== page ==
In return for a scholarship, it’s generally accepted that recipients commit to representing their university competitively. This might be as part of an ongoing league, or at particular events over the course of the year, like the British Universities and Colleges Sport Championships or World University Games.
This may extend to an ambassador type role at special events or engagements, or be available for media interviews or appearances, on an ad hoc basis.
Being a sports scholarship student is a bit like being a walking advertisement for a university or college, in the same vein as a professional athlete signed to a team or sponsored by a brand – only on a much smaller scale, and unfortunately, without the salary. That said, if you have ambitions to pursue an athletic career, it can be great preparation, allowing you to pick up skills like public speaking and talking to the media.
You might be required to keep your university – or scholarship donor, whether an organisation or individual – informed of your progress too, so they can see how that award has benefited you. Usually, this is through an end of year report, or meeting(s).
You can normally apply for a university sports scholarship online, by completing a short application form that covers the above eligibility criteria.
This may involve writing an essay style answer about your top sports achievements, your sports goals for the future – including rankings or medals you’re aiming for – and how a scholarship will help you achieve these.
You’ll need to provide a reference or supporting statement from an appropriate individual, such as a National Governing Body (NGB) coach or performance director, team manager, or sports teacher.
Your application will be reviewed by a panel, who’ll make a decision.
In the case of government-backed initiatives like TASS or Winning Scotland, you’ll have to be nominated for a scholarship by your NGB.
- What scholarships, bursaries, and grants do you offer? Are there different tiers, and if so, what are the criteria for these?
- If a student receives another form of funding, such as widening participation or academic scholarship, will it impact whether they can get a sports scholarship as well?
- Will it hurt a students’ chances of applying for a sports scholarship if they don’t wish to pursue a professional sports career after university?
- Do you look at applicants’ UCAS or student finance applications – or consider their household income – when considering their sports scholarship application?
- Do I need to provide any video evidence or other media material as part of my application?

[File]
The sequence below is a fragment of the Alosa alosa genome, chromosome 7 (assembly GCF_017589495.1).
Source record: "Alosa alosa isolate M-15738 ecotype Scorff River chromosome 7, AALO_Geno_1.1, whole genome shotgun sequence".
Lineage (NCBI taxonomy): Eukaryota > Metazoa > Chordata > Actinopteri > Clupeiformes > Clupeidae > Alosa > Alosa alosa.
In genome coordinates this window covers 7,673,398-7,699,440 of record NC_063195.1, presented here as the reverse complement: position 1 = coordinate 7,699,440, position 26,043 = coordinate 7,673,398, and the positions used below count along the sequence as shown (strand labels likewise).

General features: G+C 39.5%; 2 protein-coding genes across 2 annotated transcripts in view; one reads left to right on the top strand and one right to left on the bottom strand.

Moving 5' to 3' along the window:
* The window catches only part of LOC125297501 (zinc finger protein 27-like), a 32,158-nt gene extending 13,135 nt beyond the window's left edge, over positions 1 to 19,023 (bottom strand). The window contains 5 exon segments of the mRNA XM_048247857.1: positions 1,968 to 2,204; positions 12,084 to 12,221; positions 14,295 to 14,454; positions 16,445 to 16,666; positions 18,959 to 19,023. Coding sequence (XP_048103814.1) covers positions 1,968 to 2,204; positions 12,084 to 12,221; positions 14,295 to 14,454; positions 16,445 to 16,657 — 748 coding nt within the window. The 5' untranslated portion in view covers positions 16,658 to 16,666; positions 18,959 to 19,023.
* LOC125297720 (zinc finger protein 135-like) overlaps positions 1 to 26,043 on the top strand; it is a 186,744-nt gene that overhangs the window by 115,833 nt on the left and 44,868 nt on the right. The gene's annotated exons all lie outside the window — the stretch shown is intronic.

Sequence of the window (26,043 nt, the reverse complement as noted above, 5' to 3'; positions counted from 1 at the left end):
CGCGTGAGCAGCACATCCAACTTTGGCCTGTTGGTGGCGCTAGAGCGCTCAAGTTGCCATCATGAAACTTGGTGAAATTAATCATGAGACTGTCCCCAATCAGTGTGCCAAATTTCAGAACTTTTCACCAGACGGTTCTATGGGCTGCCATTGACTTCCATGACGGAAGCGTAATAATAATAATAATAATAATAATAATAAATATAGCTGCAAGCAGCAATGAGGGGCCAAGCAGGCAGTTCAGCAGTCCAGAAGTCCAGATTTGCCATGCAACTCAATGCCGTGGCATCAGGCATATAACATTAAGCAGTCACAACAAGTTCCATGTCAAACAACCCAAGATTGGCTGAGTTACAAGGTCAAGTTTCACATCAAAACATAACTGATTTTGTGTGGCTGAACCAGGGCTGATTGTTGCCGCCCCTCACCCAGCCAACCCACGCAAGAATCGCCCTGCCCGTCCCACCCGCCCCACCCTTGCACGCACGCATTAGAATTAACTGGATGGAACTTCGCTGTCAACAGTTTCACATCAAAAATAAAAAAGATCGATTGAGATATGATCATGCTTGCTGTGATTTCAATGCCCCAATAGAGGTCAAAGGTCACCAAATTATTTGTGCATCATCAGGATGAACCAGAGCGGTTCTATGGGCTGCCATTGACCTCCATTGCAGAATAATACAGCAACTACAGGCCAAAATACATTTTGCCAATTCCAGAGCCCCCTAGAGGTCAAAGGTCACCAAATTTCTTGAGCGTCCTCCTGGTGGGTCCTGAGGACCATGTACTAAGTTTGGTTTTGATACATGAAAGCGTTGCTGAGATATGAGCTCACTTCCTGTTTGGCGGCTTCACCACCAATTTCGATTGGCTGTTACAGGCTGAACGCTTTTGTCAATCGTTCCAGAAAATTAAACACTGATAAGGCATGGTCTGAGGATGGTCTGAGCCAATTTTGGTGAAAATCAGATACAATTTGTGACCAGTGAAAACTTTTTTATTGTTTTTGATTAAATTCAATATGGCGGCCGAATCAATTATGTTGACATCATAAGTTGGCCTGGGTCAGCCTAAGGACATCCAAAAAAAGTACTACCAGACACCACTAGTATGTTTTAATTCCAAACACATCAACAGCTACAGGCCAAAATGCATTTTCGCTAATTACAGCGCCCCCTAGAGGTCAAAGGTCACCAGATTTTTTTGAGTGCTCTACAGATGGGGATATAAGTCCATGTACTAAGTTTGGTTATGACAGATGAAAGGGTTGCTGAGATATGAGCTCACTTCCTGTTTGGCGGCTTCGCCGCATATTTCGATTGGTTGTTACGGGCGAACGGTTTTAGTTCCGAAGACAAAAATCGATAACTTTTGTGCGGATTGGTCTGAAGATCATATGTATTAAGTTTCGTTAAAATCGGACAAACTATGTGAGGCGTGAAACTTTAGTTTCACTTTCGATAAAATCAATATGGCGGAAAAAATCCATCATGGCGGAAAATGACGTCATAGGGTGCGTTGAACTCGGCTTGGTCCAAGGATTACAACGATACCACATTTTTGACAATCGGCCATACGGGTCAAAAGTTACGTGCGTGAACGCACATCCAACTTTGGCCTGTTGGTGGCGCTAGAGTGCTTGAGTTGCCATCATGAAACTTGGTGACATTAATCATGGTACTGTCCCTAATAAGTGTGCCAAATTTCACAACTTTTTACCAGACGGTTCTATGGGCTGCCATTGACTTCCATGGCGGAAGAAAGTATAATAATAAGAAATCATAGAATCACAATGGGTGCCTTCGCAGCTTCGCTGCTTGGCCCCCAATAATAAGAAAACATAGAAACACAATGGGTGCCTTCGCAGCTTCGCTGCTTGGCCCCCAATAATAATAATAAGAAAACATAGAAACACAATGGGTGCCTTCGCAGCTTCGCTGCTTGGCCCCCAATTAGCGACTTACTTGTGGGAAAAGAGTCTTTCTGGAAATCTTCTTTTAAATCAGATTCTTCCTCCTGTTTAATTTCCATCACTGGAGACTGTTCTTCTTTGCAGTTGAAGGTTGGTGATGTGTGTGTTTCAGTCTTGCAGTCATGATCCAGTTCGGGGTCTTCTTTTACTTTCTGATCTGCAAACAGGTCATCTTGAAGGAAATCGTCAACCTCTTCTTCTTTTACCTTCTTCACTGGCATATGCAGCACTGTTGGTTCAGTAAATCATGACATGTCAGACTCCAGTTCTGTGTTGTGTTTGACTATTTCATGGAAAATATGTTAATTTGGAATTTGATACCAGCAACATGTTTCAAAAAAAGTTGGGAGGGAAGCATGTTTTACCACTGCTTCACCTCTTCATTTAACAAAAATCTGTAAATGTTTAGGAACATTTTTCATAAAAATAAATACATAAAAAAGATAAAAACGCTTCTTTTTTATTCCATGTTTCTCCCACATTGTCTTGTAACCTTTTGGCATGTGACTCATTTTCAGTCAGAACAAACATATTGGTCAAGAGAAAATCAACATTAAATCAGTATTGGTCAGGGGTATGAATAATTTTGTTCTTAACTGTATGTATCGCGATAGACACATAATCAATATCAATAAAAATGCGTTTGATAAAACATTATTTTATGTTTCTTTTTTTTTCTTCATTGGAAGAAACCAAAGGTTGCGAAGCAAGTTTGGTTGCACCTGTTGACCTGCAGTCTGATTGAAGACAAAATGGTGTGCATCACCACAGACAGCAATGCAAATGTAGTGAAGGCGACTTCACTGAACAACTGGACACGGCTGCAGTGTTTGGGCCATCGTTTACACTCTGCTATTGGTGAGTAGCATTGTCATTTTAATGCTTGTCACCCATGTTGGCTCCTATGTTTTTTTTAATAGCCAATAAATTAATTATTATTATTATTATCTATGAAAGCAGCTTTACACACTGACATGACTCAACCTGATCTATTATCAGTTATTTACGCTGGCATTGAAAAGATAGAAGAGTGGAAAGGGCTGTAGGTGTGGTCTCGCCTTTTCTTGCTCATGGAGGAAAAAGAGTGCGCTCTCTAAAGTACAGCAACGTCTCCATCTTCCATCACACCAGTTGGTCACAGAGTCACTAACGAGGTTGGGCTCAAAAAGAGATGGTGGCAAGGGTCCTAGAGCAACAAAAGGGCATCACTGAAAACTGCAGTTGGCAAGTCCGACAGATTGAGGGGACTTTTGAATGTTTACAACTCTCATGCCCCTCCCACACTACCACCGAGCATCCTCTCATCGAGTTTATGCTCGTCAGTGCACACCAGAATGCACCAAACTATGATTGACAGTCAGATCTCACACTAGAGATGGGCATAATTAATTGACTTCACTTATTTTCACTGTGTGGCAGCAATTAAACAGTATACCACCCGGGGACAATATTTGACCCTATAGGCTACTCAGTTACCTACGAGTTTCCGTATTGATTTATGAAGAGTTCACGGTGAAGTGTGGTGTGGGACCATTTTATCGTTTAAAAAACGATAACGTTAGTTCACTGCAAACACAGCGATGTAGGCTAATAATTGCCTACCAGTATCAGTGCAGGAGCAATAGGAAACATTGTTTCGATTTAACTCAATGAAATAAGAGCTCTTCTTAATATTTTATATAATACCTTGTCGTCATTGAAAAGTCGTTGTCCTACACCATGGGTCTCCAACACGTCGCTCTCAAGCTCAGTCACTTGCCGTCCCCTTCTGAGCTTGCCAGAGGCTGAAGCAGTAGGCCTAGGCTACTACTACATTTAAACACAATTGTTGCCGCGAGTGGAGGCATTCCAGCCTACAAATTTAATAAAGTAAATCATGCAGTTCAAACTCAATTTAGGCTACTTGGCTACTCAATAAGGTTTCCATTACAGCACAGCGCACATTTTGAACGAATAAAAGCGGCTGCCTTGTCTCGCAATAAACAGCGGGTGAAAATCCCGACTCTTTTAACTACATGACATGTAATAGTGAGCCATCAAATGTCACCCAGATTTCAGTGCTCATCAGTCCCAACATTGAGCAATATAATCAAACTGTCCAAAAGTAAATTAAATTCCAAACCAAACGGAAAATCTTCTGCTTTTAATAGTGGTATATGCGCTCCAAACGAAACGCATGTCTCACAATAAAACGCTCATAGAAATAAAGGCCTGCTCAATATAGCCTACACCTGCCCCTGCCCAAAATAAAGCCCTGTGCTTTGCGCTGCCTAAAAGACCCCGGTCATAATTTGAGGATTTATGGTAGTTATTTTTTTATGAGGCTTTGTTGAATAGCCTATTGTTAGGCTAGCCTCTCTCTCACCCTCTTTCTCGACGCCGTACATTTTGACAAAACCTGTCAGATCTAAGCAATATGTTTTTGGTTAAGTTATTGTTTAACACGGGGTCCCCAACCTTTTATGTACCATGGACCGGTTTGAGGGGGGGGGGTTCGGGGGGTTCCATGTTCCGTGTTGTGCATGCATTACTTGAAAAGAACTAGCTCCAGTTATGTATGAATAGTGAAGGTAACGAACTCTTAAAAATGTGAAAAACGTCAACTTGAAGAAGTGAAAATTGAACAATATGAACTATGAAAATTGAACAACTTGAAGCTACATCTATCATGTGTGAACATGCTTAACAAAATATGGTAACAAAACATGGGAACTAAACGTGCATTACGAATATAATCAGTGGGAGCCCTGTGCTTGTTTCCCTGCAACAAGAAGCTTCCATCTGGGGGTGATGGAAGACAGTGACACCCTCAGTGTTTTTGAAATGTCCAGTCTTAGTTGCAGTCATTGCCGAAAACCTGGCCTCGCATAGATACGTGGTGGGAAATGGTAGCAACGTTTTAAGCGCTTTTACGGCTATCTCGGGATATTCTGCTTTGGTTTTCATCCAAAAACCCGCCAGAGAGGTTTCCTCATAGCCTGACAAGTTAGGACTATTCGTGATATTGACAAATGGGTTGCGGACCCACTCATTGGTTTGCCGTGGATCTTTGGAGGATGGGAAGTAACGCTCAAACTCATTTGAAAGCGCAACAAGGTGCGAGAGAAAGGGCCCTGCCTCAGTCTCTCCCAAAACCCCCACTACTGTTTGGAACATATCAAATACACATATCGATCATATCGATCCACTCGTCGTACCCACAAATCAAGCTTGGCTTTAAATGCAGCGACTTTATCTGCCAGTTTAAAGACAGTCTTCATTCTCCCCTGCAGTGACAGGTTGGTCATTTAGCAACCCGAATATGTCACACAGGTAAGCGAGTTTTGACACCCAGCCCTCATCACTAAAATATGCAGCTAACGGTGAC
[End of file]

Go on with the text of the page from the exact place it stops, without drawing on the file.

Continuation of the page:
- Do you prioritise any sports over others?
- What exactly do students commit to in exchange for receiving a sports scholarship, grant, or bursary?
- What happens if a sports scholarship student seriously injures themselves at university, which affects their ability to compete (either short term or long term)? Will they lose their award?
- Many scholarships involve representing the university in a non-performing capacity, such as speaking to the media or serving as an ambassador at events. Given this public profile, do you monitor recipients’ social media activity or other public behaviour?
- What resources and facilities are available to sports scholarship students? Do they share these with the rest of the student population, and if so, is the priority given to sports scholarship students?
- Is there financial support to cover the cost of competing at events or competitions (e.g. travel, accommodation, food, entry fees, etc.)?
- What support is in place to help students juggle their sports and academic commitments?
- Do you offer a sports scholar’s kit? What does this consist of?
- Are there any famous sports alumni who’ve gone on to achieve great things?
- Do you have links with any professional teams?
- Your reference or supporting statement – get this sorted as soon as possible. The person you ask will probably be doing this for lots of students. Take the time to talk to them about this, including where you’re applying to and your future goals – it might shape what they write about you.
- Coaching or leadership qualities – as well as your performance and ability, can you add a further dimension to your application by taking up new roles and responsibilities? This could be coaching a local team, mentoring an individual, or volunteering work with a sports programme. It’s these transferrable skills and experience that you can use to stand out in a sports scholarship application, as well as in your personal statement.
- Train and stay healthy – don’t slack off the moment you receive a sports scholarship. Once you arrive at university, you’ve got to prove why you deserve it (against top-level athletes, too). Also, don’t take any unnecessary risks that might jeopardise your physical health or wellbeing, especially if you go travelling in the summer before university.